This is the start of a new blog series on why I believe in God. After years of dialoging with friends (both skeptic and religious), and trying to understand their doubts (many of which I've shared at one point or another), I'm convinced that a series like this may be helpful to people who are both interested in the subject of God's existence and open-minded enough to listen.
This series represents over a decade of personal and academic study for me, including two philosophy degrees. I hope it is helpful to you in some way. If it is, please share. Before you do, there are some important things to keep in mind:
(1) The reasons I am offering for belief in God are just that — reasons. They are not standalone "proofs." They should be taken together as a cumulative case.
(2) At best, the reasons I'm providing might show that it is more rational to believe in God than not to. At the very least, they show that belief in God is rational.
(3) Not all of the reasons provide direct evidence of God. Some provide indirect evidence by simply making his existence more plausible.
(4) Numerous books have been written about each reason. Thus, it is impossible for me to capture the full nuance of each argument in a brief, readable blog post. My goal is simply to provide a concise summary of each one, along with resources for further reading.
(5) Most of the arguments I'm offering do not prove Christianity specifically. They're reasons to believe in the God of monotheism, which is compatible with Christianity, Judaism, and Islam. There will be a couple, however, that are specific to Christian belief.
(6) I'm not trying to argue anyone into becoming a Christian (I don't think faith works like that). Rather, my goal is to provide helpful information and perspective to those (believers and skeptics alike) who are genuinely interested.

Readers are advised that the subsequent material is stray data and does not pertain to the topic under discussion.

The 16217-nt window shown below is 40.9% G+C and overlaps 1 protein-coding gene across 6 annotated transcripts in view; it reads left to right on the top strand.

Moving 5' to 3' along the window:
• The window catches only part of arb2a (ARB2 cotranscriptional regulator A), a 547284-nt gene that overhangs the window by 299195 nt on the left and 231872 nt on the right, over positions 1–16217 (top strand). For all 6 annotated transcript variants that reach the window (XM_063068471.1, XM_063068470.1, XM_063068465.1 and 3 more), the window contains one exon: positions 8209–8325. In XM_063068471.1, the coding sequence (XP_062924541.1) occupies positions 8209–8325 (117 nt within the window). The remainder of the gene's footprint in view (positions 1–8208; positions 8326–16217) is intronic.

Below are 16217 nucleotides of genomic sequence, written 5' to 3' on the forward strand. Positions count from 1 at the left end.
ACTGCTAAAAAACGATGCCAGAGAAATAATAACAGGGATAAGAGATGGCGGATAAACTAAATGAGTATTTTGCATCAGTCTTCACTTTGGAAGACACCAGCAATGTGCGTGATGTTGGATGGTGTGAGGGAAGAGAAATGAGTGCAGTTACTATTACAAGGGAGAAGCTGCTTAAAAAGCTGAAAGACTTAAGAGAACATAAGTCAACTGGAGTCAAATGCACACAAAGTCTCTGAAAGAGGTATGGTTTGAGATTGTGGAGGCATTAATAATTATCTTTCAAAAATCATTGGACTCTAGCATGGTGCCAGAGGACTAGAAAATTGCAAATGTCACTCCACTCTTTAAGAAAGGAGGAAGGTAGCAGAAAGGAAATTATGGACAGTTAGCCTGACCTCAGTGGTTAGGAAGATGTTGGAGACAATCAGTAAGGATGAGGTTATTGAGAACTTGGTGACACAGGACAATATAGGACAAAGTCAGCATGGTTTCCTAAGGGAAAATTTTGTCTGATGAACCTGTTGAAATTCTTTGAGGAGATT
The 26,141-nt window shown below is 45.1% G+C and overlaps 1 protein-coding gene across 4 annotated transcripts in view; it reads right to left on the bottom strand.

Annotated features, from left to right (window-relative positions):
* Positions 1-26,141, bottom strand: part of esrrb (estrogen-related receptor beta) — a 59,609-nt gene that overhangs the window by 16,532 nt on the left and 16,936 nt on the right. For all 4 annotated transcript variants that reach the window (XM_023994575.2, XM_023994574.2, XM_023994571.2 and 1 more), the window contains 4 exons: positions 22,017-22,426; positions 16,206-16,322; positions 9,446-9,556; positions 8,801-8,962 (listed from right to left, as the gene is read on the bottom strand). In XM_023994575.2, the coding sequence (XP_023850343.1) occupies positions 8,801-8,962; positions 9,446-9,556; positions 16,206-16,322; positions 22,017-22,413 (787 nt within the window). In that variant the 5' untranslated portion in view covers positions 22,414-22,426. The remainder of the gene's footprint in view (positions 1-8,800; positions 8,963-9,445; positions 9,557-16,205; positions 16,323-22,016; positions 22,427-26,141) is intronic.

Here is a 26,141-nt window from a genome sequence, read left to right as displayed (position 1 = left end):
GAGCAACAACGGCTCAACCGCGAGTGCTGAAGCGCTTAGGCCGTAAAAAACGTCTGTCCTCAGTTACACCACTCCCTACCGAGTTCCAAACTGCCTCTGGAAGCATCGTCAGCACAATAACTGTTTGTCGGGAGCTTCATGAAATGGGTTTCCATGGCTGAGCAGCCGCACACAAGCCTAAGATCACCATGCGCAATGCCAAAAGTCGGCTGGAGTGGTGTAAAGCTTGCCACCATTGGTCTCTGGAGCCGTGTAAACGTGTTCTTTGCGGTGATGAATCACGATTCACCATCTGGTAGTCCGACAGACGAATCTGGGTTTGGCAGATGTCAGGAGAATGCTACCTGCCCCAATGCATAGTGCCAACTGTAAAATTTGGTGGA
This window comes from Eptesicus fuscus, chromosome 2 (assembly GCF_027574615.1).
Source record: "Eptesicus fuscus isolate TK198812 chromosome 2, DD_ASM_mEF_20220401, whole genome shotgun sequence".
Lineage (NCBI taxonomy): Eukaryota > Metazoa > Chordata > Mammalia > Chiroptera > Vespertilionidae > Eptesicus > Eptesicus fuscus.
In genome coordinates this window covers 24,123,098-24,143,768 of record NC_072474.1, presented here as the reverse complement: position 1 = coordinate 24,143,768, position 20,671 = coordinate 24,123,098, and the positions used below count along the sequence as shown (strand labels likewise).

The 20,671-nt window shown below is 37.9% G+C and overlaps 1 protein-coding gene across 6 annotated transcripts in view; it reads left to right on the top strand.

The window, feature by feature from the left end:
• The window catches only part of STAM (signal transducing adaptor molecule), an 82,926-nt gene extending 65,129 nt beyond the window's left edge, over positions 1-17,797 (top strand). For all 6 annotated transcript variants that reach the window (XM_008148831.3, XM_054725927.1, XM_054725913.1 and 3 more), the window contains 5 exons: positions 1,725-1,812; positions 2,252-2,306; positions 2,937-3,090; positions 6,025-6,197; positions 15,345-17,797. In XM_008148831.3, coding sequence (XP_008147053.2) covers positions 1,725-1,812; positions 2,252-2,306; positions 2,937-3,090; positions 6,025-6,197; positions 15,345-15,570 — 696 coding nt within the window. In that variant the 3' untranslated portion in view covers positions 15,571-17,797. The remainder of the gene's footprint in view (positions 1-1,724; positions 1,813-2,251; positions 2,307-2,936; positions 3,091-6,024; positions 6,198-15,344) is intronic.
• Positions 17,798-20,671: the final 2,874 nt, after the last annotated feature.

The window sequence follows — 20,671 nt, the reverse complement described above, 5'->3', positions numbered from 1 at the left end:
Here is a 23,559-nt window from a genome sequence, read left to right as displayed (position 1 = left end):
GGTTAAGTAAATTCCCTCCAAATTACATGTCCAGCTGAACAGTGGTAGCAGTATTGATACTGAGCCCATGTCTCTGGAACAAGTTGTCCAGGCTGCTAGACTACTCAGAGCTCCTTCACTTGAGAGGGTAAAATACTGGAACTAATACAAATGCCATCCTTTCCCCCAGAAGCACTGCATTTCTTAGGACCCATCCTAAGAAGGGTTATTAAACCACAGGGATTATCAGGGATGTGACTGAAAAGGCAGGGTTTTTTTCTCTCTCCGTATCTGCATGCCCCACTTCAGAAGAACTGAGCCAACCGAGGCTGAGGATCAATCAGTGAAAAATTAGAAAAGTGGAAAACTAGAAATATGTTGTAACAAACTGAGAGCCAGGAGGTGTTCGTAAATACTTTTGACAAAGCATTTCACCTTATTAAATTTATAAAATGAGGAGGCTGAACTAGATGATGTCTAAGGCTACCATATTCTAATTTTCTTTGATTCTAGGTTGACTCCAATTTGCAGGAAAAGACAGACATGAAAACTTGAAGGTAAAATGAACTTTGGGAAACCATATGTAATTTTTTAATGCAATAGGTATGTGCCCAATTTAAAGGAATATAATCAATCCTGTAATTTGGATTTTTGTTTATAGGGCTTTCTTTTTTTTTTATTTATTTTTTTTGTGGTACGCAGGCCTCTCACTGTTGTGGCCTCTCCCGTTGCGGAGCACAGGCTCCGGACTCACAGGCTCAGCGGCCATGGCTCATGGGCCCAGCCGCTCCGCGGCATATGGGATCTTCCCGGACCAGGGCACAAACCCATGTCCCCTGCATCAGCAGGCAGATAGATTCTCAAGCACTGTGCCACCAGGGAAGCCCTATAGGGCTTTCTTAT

(7) Religious believers don't necessarily need to be aware of these arguments for their belief in God to be valid. It's quite possible that belief in God is basic to humans — like belief in the physical world, or other minds; we are hard-wired for it. In the absence of good reasons to doubt it, belief in God is justified all by itself; no fancy arguments needed. However, many skeptics have claimed there are good reasons to doubt belief in God, or that belief in God is irrational. In that case, for religious believers to continue validly holding their belief, they may, in fact, need to do some homework — for those who want to be able to give a reason why they hold their belief (and for Christians this is especially important — 1 Peter 3:15) they most definitely will have to! But whether you are a religious believer or skeptic, I think it's always healthy and good to have a firm grasp on what you believe and why. This will inevitably involve questioning some of your own assumptions (yes, even doubts are based on assumptions), and will require time, thought, effort, courage, and open-mindedness on your part. I hope this blog series will aid you in that endeavor.
(8) Lastly, one of the great rewards (and motivations) for studying these arguments is not to have an air-tight set of beliefs that you can then flaunt to those whom you disagree with. Rather, it is joy. G.K. Chesterton wrote, "There is a whole truth of things, and..in knowing it and speaking it we are happy." I've found this to be absolutely true. I hope you can as well.
Here's a preview of what's to come!
Miracles (Part 1 and Part 2)
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